Around mid-morning on one Friday, the normally quiet bushy area 20 kilometres just off the Mbalabala-Zvishavane highway reverberated with song and dance as local farmers in the area welcomed the visitors from the different corners of Matabeleland South province and beyond who had come to witness the handover of irrigation infrastructure to the community.
The infrastructure put up at a cost of close to $500 000, will benefit 60 Amazon Irrigation Scheme farmers in Ward 16 of Insiza District.
Indeed hard work, dedication and perseverance has paid off for the farmers whose dream began a decade ago with 16 elders meeting under a tree to discuss the idea of harnessing water from the nearby Insiza River to enable them to cultivate crops under irrigation as opposed to waiting for the rains. This project, the elders reckoned, would strike them off the list of perpetual receivers of food handouts in this dry part of Zimbabwe.
Much to their amusement, the project has blossomed way beyond their expectations as they now have a food processing and packaging plant, courtesy of Zimbabwe Project Trust (ZimPro) a non-governmental organisation which came to the aid of the farmers in appreciation of their struggle to eradicate hunger.
Insiza District falls in agro-ecological region four, which on average records annual rainfall of between 450 to 650 millimeters and is prone to frequent droughts.
Mr Mikayeli Sidambe, Amazon project chairperson and founder member said in 2007, having realised that the low rainfall pattern in the region renders dry land cropping unsustainable, the founder members working with the local councillor and traditional leaders approached the Insiza Rural District Council with a request for land on a bushy area close to Insiza River with a proposal to set up an irrigation project.
“”When we were allocated the space in 2007, we started clearing the bush using hand tools that we brought from our own homes. In 2008, we then started planting and watering the crops collecting water from the river using buckets. It was hard work and some members gave up,” said Mr Sidambe.
He said the situation suddenly changed when ZimPro offered to assist.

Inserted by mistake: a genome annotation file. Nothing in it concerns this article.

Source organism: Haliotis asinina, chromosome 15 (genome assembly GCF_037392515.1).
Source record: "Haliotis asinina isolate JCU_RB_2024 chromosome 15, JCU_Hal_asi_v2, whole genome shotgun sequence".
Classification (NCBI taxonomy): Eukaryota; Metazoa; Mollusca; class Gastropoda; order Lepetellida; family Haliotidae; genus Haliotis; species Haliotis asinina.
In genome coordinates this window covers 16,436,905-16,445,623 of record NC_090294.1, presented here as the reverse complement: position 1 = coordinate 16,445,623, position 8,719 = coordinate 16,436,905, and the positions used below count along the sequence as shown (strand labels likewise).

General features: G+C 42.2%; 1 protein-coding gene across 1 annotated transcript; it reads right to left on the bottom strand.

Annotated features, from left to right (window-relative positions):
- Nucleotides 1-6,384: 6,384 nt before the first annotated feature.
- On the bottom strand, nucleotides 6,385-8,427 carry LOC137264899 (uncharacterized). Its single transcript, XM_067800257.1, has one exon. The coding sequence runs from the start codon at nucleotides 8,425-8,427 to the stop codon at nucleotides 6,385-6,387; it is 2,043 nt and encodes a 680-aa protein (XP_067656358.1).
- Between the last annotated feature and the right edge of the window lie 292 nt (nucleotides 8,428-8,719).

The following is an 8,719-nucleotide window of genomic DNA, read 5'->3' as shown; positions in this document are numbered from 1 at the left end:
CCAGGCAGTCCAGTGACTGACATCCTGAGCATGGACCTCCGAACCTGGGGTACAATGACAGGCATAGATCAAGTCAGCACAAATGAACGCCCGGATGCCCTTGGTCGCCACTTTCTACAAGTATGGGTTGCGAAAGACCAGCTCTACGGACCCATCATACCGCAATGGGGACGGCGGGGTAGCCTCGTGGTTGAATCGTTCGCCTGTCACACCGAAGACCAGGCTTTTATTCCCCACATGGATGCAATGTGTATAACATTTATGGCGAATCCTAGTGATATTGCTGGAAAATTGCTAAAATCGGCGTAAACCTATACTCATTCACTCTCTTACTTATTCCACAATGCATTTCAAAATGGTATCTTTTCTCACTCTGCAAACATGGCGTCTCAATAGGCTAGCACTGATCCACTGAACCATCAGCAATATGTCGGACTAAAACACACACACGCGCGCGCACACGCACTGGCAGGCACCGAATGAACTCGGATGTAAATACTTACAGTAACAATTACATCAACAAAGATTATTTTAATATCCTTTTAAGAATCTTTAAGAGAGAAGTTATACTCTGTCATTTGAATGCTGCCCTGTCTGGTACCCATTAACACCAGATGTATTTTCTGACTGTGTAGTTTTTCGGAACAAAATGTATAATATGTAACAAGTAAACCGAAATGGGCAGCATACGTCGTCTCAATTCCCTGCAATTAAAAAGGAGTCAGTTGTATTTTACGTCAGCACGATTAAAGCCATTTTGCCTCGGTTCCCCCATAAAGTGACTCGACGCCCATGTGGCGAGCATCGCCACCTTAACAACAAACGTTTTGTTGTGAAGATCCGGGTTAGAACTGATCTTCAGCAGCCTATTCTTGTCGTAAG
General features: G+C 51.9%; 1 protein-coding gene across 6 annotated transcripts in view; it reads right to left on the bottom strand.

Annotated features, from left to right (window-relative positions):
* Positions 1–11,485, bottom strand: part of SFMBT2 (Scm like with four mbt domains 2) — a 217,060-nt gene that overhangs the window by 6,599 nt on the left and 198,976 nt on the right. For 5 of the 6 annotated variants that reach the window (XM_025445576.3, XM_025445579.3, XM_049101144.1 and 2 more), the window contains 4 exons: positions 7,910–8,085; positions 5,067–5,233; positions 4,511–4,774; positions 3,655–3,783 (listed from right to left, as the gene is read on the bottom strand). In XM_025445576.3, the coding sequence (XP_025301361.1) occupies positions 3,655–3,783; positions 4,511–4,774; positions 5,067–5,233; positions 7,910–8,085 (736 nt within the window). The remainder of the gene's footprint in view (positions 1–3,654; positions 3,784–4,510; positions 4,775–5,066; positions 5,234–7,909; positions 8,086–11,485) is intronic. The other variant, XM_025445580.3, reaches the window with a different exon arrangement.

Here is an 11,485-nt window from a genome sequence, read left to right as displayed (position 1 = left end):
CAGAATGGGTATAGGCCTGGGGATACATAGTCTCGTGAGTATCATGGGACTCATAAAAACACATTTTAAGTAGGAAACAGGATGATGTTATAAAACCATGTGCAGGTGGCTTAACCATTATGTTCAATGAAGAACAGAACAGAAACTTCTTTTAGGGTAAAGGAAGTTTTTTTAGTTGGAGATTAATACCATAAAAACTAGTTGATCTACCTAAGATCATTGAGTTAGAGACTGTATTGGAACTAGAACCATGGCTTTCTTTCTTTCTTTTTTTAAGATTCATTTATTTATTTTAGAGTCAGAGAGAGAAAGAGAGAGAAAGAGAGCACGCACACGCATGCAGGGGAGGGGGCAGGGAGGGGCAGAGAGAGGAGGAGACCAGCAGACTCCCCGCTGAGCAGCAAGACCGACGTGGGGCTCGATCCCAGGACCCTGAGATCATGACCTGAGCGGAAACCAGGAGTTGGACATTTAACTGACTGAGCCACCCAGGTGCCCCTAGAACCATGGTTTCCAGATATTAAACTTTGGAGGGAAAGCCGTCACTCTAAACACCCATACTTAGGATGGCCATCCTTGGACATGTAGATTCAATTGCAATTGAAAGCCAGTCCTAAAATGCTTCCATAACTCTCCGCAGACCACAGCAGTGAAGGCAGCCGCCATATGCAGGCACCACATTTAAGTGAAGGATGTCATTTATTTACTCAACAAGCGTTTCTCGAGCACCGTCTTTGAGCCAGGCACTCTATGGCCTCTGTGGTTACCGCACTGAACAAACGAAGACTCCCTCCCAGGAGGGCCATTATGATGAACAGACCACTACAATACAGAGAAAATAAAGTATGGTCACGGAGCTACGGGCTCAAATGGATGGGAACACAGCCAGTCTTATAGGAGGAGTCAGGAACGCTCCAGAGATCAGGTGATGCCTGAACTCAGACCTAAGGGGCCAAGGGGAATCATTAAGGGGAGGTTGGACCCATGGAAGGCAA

“We could hardly believe it when we were informed by officials from the District Administrator’s office that ZimPro had offered to help us develop the project. For seven years we had been struggling to raise money to fence off the area and all that was to be taken care of under the assistance programme we were promised,” said Mr Sidambe.
Giving a background of the intervention at the handover ceremony, ZimPro national director Mr Tobias Chipare said his organisation moved into Insiza District in 1999 with projects that were mainly responding to humanitarian crisis and these included construction of toilets after the destruction that had been brought about by Cyclone Eline. “At one time, we were feeding children at all secondary schools and 80 percent of primary schools in the whole district,” said Mr Chipare
He said his organisation realised that it needed to come up with an initiative that would be able to sustain the communities when the organisation pulled out of the area.
“We asked ourselves what next if we were to continue giving handouts.”
It was then that in 2013, the organisation came up with the food and income security project proposal that included assisting farmers in the irrigation scheme.
“Our aim was to have a project that would sustain the future generation when we are gone,” said Mr Chipare.
Infrastructure developments at the scheme at a cost of about $500 000 included fencing the 11,6 hectare plot, construction of a weir along Insiza River and assisting the group to secure water rights from the Zimbabwe National Water Authority (ZINWA).
It also took care of electrification of the irrigation scheme, purchasing and installing a water pump and construction of canals as well as construction of a value addition and processing centre at the irrigation scheme.
Mr Chipare said he was delighted that the weir had withstood the storm that came with Cyclone Dineo although the pump house was swept away when ZINWA opened the valves at Insiza Dam to save it from bursting. The pump was however saved as the farmers had removed it before the onset of the floods.
The programme that was undertaken in partnership with field officers from Government departments that include Agritex, Department of Mechanisation and Irrigation, Ministry of Women Affairs, Gender and Community Development, Small and Medium Enterprises and Department of Livestock Production and Development, also involved training the farmers on programmes that include leadership, modern farming methods, disaster risk reduction, climate change and supporting farmers to visit other irrigation schemes.
During the function, Insiza North MP Cde Andrew Langa who was the guest of honour presented a tractor that was donated to the farmers by Government as part of a programme to assist all irrigation schemes.
Cde Langa encouraged farmers to concentrate on cash crops and take advantage of the processing and packaging facility that they had been provided with by the donor. The facility includes a drier for drying and packaging vegetables. The farmers will also be packaging popcorn from maize produced at the scheme.
Agritex district extension officer Mr Augustine Mhike who received the certificate of completion of the project said the project would enable communities to become food secure and reduce the number of people who require food handouts and was in line with the country’s economic blueprint, ZimAsset.
Crops so far produced include maize, sugar beans, tomatoes, onions, cabbage, and butternut. At the time of the hand over, visitors were shown the 5,9 hectares under sugar beans and soon to be harvested 4,4 hectares of maize on a total area of 11,6 hectares under irrigation. Clearing of 1,3 hactares for planting of potatoes and butternut is underway.